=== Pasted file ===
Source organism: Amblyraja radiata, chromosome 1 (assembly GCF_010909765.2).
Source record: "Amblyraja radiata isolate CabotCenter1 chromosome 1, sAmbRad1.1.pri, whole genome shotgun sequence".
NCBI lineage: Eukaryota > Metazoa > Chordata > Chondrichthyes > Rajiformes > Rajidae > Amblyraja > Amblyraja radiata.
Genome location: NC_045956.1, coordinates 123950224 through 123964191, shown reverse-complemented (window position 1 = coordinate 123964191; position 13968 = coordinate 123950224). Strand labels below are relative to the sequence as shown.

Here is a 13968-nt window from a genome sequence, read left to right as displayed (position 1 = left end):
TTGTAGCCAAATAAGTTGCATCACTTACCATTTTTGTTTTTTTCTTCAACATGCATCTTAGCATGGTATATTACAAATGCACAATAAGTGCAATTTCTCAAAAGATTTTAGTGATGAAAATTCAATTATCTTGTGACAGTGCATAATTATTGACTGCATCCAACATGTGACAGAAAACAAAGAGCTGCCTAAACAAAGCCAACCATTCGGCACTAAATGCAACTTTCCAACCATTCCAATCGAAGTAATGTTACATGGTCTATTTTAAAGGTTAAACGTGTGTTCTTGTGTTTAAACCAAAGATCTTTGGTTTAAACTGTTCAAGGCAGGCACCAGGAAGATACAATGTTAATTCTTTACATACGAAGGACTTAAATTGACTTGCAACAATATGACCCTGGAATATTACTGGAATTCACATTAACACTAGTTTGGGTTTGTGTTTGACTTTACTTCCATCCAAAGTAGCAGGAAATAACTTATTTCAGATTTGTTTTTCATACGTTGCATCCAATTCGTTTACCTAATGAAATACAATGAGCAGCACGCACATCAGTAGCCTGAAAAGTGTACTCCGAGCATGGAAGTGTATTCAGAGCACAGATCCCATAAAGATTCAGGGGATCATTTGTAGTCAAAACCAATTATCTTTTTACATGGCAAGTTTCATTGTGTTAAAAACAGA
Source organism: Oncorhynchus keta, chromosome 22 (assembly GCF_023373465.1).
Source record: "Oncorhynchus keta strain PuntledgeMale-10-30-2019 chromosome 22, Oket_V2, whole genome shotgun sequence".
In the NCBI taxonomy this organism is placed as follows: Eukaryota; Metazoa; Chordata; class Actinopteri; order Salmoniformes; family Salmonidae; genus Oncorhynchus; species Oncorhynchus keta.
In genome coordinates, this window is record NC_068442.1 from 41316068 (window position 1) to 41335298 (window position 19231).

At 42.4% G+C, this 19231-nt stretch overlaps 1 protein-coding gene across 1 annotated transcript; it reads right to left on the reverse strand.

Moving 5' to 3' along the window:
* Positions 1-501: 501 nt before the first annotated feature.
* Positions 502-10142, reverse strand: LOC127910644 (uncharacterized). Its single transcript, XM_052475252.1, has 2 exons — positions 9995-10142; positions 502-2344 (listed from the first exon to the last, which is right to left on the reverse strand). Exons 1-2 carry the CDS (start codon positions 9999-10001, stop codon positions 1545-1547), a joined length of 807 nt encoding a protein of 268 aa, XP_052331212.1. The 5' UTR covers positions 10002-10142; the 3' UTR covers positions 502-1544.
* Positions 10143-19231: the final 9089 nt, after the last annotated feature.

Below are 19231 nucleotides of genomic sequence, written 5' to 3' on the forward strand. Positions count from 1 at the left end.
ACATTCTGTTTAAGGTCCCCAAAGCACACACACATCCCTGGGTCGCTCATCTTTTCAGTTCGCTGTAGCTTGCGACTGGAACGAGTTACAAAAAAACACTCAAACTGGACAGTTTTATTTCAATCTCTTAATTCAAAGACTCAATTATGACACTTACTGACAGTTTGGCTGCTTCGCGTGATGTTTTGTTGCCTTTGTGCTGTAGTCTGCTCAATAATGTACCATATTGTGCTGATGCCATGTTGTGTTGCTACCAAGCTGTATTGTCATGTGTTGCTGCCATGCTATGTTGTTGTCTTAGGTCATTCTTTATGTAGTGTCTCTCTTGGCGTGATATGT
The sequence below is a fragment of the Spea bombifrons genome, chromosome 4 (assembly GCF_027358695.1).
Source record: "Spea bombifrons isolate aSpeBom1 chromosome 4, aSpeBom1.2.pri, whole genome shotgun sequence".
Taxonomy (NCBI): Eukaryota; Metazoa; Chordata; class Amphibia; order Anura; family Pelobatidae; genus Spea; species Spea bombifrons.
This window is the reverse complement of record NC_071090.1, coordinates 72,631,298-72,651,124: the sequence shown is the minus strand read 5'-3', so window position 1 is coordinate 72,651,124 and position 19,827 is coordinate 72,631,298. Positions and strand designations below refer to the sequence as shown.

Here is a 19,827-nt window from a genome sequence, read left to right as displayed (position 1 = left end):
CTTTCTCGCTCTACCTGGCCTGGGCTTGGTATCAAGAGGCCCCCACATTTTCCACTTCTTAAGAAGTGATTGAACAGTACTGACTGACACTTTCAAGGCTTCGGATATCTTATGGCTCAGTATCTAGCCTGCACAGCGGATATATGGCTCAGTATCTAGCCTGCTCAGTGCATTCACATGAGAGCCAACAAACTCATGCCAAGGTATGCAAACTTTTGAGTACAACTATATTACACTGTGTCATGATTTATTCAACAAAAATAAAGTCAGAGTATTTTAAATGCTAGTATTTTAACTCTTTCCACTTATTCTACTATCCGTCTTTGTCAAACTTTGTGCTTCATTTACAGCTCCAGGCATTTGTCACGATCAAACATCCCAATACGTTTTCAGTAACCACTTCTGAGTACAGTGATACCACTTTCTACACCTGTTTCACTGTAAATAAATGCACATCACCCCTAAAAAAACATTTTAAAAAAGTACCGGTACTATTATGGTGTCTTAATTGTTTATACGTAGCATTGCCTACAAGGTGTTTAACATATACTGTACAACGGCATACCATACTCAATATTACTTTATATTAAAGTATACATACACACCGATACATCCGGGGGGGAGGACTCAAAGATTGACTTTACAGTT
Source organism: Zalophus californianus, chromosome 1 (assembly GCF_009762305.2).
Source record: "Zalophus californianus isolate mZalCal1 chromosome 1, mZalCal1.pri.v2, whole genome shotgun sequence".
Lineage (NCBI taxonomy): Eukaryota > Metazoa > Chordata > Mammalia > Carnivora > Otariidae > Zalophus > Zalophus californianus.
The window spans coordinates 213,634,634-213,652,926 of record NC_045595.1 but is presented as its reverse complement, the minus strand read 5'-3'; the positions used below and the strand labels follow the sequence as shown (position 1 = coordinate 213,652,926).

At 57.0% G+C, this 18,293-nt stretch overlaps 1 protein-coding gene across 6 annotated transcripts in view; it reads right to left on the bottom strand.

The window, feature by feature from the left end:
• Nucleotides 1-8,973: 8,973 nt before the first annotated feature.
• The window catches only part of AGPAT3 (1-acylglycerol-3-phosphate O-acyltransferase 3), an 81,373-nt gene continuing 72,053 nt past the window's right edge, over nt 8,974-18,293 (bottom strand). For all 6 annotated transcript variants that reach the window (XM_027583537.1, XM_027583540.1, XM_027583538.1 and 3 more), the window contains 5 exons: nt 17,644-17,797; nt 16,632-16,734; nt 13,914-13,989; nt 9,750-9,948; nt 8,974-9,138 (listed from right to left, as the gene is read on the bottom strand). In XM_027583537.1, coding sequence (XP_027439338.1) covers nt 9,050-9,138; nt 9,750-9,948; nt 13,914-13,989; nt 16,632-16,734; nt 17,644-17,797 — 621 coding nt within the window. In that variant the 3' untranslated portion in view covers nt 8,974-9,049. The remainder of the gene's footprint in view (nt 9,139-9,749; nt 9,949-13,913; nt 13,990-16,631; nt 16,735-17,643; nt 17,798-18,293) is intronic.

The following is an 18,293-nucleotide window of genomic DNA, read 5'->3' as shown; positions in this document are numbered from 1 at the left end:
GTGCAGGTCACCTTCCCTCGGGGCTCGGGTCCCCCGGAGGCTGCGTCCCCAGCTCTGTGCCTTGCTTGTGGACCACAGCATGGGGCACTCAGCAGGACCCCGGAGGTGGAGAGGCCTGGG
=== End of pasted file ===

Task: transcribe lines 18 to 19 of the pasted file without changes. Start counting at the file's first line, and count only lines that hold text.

The sequence below is a fragment of the Spea bombifrons genome, chromosome 4 (assembly GCF_027358695.1).
Source record: "Spea bombifrons isolate aSpeBom1 chromosome 4, aSpeBom1.2.pri, whole genome shotgun sequence".